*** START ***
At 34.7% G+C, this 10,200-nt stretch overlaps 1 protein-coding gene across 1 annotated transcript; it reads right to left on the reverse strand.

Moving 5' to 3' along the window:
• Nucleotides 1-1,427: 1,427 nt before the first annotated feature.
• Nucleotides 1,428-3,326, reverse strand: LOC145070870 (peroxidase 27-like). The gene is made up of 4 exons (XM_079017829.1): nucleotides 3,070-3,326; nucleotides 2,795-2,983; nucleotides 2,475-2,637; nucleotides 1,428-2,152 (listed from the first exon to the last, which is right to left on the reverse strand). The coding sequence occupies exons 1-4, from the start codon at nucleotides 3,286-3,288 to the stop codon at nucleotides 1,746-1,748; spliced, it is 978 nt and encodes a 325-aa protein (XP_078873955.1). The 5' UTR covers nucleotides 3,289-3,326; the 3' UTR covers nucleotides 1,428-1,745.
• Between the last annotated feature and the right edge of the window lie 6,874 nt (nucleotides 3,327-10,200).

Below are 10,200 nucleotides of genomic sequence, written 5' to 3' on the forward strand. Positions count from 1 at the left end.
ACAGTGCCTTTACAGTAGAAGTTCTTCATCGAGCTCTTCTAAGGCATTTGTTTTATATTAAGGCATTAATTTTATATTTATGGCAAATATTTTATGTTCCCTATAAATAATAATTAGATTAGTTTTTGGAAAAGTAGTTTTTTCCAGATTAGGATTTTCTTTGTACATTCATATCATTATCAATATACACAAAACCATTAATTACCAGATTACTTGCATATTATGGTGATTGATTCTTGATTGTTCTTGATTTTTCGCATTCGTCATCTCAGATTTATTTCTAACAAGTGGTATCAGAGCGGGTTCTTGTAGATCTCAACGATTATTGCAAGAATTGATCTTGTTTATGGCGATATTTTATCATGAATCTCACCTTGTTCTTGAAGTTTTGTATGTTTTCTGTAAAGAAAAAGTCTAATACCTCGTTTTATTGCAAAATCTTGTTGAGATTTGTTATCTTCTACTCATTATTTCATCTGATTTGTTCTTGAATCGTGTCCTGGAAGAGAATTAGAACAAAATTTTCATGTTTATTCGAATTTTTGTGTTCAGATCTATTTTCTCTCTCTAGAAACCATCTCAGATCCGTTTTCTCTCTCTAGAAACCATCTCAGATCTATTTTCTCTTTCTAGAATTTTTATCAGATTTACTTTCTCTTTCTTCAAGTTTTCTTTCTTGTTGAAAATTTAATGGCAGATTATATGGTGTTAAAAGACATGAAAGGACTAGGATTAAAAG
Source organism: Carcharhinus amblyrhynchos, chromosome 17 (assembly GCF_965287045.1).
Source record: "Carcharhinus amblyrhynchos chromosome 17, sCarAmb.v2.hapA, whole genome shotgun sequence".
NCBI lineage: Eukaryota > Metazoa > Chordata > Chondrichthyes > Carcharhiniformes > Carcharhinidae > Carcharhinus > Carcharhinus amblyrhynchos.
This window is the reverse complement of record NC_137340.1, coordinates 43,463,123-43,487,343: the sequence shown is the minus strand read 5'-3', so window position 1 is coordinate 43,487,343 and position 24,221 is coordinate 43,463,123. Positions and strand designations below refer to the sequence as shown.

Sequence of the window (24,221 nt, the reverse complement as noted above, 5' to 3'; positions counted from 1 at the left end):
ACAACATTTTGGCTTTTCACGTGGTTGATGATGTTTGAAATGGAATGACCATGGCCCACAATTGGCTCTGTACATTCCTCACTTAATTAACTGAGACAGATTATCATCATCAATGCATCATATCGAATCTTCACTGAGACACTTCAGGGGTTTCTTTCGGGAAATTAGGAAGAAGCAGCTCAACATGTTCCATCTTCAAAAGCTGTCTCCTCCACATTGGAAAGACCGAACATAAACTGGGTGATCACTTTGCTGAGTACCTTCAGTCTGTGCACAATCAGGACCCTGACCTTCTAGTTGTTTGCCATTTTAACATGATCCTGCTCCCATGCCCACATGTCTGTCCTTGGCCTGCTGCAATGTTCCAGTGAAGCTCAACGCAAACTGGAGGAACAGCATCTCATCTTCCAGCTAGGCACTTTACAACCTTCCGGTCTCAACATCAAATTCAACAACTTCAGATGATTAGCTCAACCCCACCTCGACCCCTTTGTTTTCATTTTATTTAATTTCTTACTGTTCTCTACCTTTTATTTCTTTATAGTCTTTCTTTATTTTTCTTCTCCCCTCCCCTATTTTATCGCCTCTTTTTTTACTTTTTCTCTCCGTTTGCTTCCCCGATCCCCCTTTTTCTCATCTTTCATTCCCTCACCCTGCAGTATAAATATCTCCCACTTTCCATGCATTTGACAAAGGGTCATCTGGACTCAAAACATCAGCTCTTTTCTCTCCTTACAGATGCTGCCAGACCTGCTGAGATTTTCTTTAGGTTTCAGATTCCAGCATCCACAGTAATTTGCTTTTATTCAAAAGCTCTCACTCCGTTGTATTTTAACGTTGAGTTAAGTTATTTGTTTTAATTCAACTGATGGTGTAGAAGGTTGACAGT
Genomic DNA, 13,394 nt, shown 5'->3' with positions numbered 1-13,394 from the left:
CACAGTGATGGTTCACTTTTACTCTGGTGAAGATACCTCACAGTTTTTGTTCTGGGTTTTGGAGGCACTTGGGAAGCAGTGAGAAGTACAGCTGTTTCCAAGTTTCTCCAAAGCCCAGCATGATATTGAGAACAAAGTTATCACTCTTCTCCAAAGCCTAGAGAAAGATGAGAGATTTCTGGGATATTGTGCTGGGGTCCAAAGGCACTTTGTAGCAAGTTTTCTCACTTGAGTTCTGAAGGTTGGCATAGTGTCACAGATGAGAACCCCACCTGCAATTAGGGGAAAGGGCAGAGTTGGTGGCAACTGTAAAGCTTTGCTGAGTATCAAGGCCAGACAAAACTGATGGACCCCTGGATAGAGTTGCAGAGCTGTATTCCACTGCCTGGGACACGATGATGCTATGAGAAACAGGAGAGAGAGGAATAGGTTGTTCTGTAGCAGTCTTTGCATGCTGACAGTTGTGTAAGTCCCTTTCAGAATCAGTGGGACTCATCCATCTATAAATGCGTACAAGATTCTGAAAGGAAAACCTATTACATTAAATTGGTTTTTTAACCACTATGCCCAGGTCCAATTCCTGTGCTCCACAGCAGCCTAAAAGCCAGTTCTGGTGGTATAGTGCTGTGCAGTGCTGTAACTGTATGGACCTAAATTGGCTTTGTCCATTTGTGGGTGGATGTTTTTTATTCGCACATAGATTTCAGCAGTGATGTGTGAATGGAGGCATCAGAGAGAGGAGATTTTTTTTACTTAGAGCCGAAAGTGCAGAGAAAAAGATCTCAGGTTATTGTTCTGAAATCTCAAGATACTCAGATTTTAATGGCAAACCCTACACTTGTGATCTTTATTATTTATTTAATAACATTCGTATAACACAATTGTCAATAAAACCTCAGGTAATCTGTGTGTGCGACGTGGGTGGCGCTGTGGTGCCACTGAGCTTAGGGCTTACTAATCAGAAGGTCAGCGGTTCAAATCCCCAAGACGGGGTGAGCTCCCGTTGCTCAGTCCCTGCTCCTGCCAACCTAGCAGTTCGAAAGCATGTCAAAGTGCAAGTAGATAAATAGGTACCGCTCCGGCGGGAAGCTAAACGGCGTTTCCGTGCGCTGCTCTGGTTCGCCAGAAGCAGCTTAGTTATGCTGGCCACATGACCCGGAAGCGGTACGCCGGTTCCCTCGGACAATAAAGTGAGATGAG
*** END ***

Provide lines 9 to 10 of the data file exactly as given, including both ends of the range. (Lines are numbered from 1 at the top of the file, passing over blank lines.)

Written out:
Source record: "Carcharhinus amblyrhynchos chromosome 17, sCarAmb.v2.hapA, whole genome shotgun sequence".
NCBI lineage: Eukaryota > Metazoa > Chordata > Chondrichthyes > Carcharhiniformes > Carcharhinidae > Carcharhinus > Carcharhinus amblyrhynchos.